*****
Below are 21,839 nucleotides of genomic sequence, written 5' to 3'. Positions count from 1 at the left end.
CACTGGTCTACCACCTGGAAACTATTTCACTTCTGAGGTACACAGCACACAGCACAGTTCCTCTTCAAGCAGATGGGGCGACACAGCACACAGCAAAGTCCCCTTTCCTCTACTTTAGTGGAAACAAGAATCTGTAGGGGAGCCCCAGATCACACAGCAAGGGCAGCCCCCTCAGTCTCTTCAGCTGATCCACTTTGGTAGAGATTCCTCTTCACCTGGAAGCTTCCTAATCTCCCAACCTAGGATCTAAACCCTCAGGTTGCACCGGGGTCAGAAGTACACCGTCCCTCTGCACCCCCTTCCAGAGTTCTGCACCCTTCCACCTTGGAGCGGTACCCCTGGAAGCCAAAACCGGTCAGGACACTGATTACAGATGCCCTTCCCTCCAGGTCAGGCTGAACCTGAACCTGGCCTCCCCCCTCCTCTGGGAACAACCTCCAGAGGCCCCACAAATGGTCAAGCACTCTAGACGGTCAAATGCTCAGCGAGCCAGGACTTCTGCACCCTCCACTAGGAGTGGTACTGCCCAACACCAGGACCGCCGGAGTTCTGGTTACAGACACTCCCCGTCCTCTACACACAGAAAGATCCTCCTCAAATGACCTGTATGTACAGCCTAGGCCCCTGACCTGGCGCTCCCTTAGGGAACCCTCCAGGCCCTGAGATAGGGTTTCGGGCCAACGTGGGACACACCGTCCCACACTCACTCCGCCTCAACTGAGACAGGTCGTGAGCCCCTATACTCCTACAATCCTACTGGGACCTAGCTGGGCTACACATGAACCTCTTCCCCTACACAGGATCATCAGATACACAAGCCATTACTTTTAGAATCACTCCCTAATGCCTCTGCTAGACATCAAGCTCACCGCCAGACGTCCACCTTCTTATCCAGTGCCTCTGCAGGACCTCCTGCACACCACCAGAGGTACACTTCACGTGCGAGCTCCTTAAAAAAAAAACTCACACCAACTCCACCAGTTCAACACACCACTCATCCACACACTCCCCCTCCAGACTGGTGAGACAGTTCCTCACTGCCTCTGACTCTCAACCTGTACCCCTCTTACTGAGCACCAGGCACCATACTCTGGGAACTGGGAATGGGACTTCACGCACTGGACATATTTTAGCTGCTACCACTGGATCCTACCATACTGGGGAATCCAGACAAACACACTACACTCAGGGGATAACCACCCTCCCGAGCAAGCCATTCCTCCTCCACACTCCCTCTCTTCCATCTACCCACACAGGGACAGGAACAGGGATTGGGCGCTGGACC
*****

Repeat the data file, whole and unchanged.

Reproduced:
Below are 21,839 nucleotides of genomic sequence, written 5' to 3'. Positions count from 1 at the left end.
CACTGGTCTACCACCTGGAAACTATTTCACTTCTGAGGTACACAGCACACAGCACAGTTCCTCTTCAAGCAGATGGGGCGACACAGCACACAGCAAAGTCCCCTTTCCTCTACTTTAGTGGAAACAAGAATCTGTAGGGGAGCCCCAGATCACACAGCAAGGGCAGCCCCCTCAGTCTCTTCAGCTGATCCACTTTGGTAGAGATTCCTCTTCACCTGGAAGCTTCCTAATCTCCCAACCTAGGATCTAAACCCTCAGGTTGCACCGGGGTCAGAAGTACACCGTCCCTCTGCACCCCCTTCCAGAGTTCTGCACCCTTCCACCTTGGAGCGGTACCCCTGGAAGCCAAAACCGGTCAGGACACTGATTACAGATGCCCTTCCCTCCAGGTCAGGCTGAACCTGAACCTGGCCTCCCCCCTCCTCTGGGAACAACCTCCAGAGGCCCCACAAATGGTCAAGCACTCTAGACGGTCAAATGCTCAGCGAGCCAGGACTTCTGCACCCTCCACTAGGAGTGGTACTGCCCAACACCAGGACCGCCGGAGTTCTGGTTACAGACACTCCCCGTCCTCTACACACAGAAAGATCCTCCTCAAATGACCTGTATGTACAGCCTAGGCCCCTGACCTGGCGCTCCCTTAGGGAACCCTCCAGGCCCTGAGATAGGGTTTCGGGCCAACGTGGGACACACCGTCCCACACTCACTCCGCCTCAACTGAGACAGGTCGTGAGCCCCTATACTCCTACAATCCTACTGGGACCTAGCTGGGCTACACATGAACCTCTTCCCCTACACAGGATCATCAGATACACAAGCCATTACTTTTAGAATCACTCCCTAATGCCTCTGCTAGACATCAAGCTCACCGCCAGACGTCCACCTTCTTATCCAGTGCCTCTGCAGGACCTCCTGCACACCACCAGAGGTACACTTCACGTGCGAGCTCCTTAAAAAAAAAACTCACACCAACTCCACCAGTTCAACACACCACTCATCCACACACTCCCCCTCCAGACTGGTGAGACAGTTCCTCACTGCCTCTGACTCTCAACCTGTACCCCTCTTACTGAGCACCAGGCACCATACTCTGGGAACTGGGAATGGGACTTCACGCACTGGACATATTTTAGCTGCTACCACTGGATCCTACCATACTGGGGAATCCAGACAAACACACTACACTCAGGGGATAACCACCCTCCCGAGCAAGCCATTCCTCCTCCACACTCCCTCTCTTCCATCTACCCACACAGGGACAGGAACAGGGATTGGGCGCTGGACC